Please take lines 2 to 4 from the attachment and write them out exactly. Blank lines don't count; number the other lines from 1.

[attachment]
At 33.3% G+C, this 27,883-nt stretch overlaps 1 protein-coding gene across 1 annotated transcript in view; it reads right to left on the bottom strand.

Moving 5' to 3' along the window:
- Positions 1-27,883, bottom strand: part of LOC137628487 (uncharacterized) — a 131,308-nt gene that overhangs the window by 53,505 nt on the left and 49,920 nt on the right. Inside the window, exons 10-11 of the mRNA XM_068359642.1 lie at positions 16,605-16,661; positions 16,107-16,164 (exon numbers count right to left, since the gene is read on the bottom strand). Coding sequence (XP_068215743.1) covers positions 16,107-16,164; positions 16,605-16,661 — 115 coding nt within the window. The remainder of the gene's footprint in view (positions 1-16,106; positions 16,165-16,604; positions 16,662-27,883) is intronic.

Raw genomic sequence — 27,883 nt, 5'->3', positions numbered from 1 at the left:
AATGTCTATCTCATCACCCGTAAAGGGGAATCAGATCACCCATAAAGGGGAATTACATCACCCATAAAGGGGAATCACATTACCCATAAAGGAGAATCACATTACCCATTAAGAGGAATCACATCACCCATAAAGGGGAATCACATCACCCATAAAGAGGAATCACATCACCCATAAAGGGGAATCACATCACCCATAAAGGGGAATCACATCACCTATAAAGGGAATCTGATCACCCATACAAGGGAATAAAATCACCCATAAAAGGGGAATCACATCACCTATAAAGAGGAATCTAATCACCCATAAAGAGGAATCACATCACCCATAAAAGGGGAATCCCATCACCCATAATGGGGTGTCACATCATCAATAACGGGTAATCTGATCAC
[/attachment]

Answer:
Moving 5' to 3' along the window:
- Positions 1-27,883, bottom strand: part of LOC137628487 (uncharacterized) — a 131,308-nt gene that overhangs the window by 53,505 nt on the left and 49,920 nt on the right. Inside the window, exons 10-11 of the mRNA XM_068359642.1 lie at positions 16,605-16,661; positions 16,107-16,164 (exon numbers count right to left, since the gene is read on the bottom strand). Coding sequence (XP_068215743.1) covers positions 16,107-16,164; positions 16,605-16,661 — 115 coding nt within the window. The remainder of the gene's footprint in view (positions 1-16,106; positions 16,165-16,604; positions 16,662-27,883) is intronic.

Raw genomic sequence — 27,883 nt, 5'->3', positions numbered from 1 at the left: